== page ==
Ode to Ellipses

Oh, dear ellipses with your three evenly spaced points, you finisher of unfinished thoughts, you beautiful little . . .

Wednesday, May 14, 2008


In trivia I recently explored the word kudos to discern whether it could exist in the singular. My M-W posse didn't fail me, giving a lengthy explanation on the back formation of the singular version, kudo. In that lovely little treatise, they alluded to the fact that the words cherry and pea are singular backformations of Greek words that look plural in English. Unfortunately, neither of their definitions yielded any hearty etymological fruit. So I had to search elsewhere for the full scoop.

I imagine other people might have dissimilar reactions (or none at all), but I love this about the English language. We just make up stuff, but we do it so brazenly, yet artfully. So-called grammar Nazis will protest at the slightest departure from the so-called standards, but a true linguist will exploit the tiniest loophole to cook up new verbal recipes in this melting pot of a language. Yesterday's grammatical affront becomes tomorrow's literary haute cuisine. Yummy. (Which, I just learned, finds its etymological roots in yum-yum.)

Wednesday, May 7, 2008

Say, Say, Say

Why is it, I wondered, that naysayers say "nay," but soothsayers don't say "sooth"? If either of the two were going to be contrary, I would expect it to be the naysayer, wouldn't you?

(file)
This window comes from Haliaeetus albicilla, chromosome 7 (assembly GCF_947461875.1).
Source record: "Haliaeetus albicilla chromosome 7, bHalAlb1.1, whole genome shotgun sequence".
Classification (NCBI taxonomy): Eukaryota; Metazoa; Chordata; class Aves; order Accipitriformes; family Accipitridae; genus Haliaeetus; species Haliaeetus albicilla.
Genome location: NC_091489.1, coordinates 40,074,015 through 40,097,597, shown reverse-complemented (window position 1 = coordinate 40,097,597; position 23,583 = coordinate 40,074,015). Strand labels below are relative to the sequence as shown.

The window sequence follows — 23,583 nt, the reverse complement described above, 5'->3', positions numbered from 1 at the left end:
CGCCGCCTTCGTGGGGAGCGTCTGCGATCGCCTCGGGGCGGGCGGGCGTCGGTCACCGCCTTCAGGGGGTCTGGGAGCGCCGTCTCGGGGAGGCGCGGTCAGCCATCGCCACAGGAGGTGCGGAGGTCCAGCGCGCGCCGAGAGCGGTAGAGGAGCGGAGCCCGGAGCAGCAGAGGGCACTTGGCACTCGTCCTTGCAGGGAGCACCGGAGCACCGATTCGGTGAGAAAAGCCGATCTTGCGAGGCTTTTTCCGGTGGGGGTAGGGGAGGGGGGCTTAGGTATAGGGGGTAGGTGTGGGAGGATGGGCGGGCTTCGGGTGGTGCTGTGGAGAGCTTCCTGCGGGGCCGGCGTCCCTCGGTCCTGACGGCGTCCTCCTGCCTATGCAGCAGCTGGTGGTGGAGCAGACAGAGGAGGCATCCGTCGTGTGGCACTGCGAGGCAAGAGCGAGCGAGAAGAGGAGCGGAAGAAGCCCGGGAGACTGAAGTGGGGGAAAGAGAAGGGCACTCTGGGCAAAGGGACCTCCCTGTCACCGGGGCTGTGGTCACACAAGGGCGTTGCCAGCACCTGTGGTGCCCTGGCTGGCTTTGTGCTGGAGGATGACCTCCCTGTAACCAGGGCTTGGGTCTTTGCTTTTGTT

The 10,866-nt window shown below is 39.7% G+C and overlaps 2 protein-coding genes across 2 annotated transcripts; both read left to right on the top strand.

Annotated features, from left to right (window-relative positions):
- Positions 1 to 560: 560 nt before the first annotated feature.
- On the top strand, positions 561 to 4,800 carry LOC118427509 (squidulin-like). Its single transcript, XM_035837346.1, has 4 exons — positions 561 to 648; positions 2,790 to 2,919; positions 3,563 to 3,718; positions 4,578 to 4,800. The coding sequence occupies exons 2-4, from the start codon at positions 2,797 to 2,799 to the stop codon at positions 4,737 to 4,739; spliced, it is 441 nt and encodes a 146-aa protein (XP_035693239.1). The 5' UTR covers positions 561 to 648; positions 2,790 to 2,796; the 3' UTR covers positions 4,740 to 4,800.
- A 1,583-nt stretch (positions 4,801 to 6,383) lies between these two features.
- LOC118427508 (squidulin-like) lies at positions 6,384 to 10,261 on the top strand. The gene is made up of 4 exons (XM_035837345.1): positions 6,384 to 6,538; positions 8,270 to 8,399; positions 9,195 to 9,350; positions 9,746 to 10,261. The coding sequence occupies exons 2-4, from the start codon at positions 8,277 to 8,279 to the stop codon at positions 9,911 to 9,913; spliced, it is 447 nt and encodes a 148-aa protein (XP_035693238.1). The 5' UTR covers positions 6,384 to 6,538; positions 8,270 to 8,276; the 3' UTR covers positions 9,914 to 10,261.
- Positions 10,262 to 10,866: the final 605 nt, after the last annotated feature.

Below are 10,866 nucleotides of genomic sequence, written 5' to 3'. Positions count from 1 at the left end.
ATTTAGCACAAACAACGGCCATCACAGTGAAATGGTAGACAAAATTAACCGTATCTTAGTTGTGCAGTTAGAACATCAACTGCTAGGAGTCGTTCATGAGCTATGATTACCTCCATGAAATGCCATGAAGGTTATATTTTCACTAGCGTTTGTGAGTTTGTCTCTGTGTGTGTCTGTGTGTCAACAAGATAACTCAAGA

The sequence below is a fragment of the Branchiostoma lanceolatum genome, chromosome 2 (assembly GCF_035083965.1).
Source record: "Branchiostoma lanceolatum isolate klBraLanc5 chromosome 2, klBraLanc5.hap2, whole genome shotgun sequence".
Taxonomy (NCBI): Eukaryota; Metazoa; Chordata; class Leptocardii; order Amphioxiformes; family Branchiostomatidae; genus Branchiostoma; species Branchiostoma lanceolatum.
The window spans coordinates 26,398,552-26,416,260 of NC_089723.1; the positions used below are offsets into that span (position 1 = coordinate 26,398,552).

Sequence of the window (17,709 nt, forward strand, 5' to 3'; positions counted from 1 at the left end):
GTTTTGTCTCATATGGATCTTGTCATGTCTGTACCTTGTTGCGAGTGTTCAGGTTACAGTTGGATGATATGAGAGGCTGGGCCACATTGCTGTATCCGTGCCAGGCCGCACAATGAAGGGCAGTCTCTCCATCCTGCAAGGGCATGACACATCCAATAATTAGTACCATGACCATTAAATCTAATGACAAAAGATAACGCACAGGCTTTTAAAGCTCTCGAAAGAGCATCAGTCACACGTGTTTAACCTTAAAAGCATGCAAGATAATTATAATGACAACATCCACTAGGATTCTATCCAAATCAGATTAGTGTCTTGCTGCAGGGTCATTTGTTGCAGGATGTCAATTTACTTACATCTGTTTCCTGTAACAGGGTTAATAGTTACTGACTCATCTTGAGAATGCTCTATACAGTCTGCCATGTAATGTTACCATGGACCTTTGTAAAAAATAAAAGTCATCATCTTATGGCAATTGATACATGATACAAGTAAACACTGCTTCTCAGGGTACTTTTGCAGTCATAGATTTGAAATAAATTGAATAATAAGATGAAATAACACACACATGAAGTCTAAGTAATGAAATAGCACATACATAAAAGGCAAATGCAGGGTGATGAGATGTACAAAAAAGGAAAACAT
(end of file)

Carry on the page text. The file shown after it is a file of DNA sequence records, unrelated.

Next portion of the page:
So I decided to search. As it turns out, soothe actually comes from the Middle English word for verify, which comes from the Old English word for truth. So, according to their marketing, soothsayers at least claim to be truth tellers, presumably being people who tell the truth about the future. Be that as it may . . . or as it may be in the future, this left me more confused about the word soothe. I mean, come on, do people who soothe really tell the truth?

I would expect a soothsayer to be just as reliable (if not more) in matters of fact as someone who just plain soothes. When you see someone in need of soothing, is your first thought, "Hey, just tell them the truth"? No. Because you know there's nothing soothing about "Yes, you are a loser," or "No, it's not the jeans' fault that you look fat," or "I don't know why she broke up with you. There are so very many reasons, all of which I assume would have been obvious to her when she first met you." Sure, you can use truth to soothe, because lies are so often the reason behind our distress . . . but the act of soothing is usually more strongly associated with telling people what they want to hear than with telling them the plain-faced truth.

I've never gone to one, but perhaps that is the secret of a successful soothsaying business: tell the people the future they want to hear. And maybe that is the mystery behind this strange etymology. Naysayers will claim to tell you the truth about soothsayers and those soothed by them: it is not the etymology of soothe that is in question, it is our understanding of truth.

In summary, soothsayers say what soothlisteners want to hear, while naysayers say nay to the idea that soothsayers tell the truth, because all a naysayer really wants to hear is that the truth that soothes is not truth at all, and in that dark corner of skepticism, the naysayer is in fact soothed by saying nay to the soothsayers who soothe with what could not be truth, thus completing the ironic circle of the soothing nays and the naying soothe.